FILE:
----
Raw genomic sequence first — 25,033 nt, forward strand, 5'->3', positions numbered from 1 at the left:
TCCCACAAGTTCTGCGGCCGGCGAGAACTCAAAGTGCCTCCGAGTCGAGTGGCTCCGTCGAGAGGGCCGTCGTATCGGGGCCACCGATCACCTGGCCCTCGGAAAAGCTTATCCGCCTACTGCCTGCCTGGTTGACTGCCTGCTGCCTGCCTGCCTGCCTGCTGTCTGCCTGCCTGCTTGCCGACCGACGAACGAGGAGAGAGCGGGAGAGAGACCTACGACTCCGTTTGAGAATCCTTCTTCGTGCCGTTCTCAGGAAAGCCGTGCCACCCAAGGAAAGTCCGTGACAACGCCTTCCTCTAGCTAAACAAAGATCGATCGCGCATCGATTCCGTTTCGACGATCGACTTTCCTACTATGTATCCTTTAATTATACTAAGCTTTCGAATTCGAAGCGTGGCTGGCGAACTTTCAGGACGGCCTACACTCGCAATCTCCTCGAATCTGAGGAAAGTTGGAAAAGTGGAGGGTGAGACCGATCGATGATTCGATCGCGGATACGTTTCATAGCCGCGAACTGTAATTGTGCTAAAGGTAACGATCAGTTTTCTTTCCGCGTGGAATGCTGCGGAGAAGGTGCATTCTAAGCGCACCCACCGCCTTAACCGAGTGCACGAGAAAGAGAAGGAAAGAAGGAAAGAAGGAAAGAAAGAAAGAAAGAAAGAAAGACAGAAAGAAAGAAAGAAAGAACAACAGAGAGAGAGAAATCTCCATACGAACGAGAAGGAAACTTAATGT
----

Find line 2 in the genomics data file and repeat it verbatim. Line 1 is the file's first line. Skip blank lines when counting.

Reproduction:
TCCCACAAGTTCTGCGGCCGGCGAGAACTCAAAGTGCCTCCGAGTCGAGTGGCTCCGTCGAGAGGGCCGTCGTATCGGGGCCACCGATCACCTGGCCCTCGGAAAAGCTTATCCGCCTACTGCCTGCCTGGTTGACTGCCTGCTGCCTGCCTGCCTGCCTGCTGTCTGCCTGCCTGCTTGCCGACCGACGAACGAGGAGAGAGCGGGAGAGAGACCTACGACTCCGTTTGAGAATCCTTCTTCGTGCCGTTCTCAGGAAAGCCGTGCCACCCAAGGAAAGTCCGTGACAACGCCTTCCTCTAGCTAAACAAAGATCGATCGCGCATCGATTCCGTTTCGACGATCGACTTTCCTACTATGTATCCTTTAATTATACTAAGCTTTCGAATTCGAAGCGTGGCTGGCGAACTTTCAGGACGGCCTACACTCGCAATCTCCTCGAATCTGAGGAAAGTTGGAAAAGTGGAGGGTGAGACCGATCGATGATTCGATCGCGGATACGTTTCATAGCCGCGAACTGTAATTGTGCTAAAGGTAACGATCAGTTTTCTTTCCGCGTGGAATGCTGCGGAGAAGGTGCATTCTAAGCGCACCCACCGCCTTAACCGAGTGCACGAGAAAGAGAAGGAAAGAAGGAAAGAAGGAAAGAAAGAAAGAAAGAAAGAAAGACAGAAAGAAAGAAAGAAAGAACAACAGAGAGAGAGAAATCTCCATACGAACGAGAAGGAAACTTAATGT